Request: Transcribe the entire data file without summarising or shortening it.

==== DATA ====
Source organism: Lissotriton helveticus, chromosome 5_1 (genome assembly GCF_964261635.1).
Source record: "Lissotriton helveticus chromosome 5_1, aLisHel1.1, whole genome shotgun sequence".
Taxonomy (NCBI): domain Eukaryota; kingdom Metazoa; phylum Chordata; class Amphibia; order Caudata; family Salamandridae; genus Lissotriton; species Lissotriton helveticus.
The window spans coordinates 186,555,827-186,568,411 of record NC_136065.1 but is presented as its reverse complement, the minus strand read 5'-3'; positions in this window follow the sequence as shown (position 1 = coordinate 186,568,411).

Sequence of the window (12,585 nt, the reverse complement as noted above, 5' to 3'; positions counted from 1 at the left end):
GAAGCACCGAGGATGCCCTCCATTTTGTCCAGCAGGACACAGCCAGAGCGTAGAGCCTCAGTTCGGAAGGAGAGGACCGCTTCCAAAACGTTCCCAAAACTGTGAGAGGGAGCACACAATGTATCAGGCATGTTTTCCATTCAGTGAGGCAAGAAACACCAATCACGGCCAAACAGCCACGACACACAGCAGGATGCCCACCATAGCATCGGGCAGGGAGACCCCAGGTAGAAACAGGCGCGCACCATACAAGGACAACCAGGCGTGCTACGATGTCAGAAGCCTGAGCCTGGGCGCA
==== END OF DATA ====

Source organism: Lissotriton helveticus, chromosome 5_1 (genome assembly GCF_964261635.1).
Source record: "Lissotriton helveticus chromosome 5_1, aLisHel1.1, whole genome shotgun sequence".
Taxonomy (NCBI): domain Eukaryota; kingdom Metazoa; phylum Chordata; class Amphibia; order Caudata; family Salamandridae; genus Lissotriton; species Lissotriton helveticus.
The window spans coordinates 186,555,827-186,568,411 of record NC_136065.1 but is presented as its reverse complement, the minus strand read 5'-3'; positions in this window follow the sequence as shown (position 1 = coordinate 186,568,411).

Sequence of the window (12,585 nt, the reverse complement as noted above, 5' to 3'; positions counted from 1 at the left end):
GAAGCACCGAGGATGCCCTCCATTTTGTCCAGCAGGACACAGCCAGAGCGTAGAGCCTCAGTTCGGAAGGAGAGGACCGCTTCCAAAACGTTCCCAAAACTGTGAGAGGGAGCACACAATGTATCAGGCATGTTTTCCATTCAGTGAGGCAAGAAACACCAATCACGGCCAAACAGCCACGACACACAGCAGGATGCCCACCATAGCATCGGGCAGGGAGACCCCAGGTAGAAACAGGCGCGCACCATACAAGGACAACCAGGCGTGCTACGATGTCAGAAGCCTGAGCCTGGGCGCA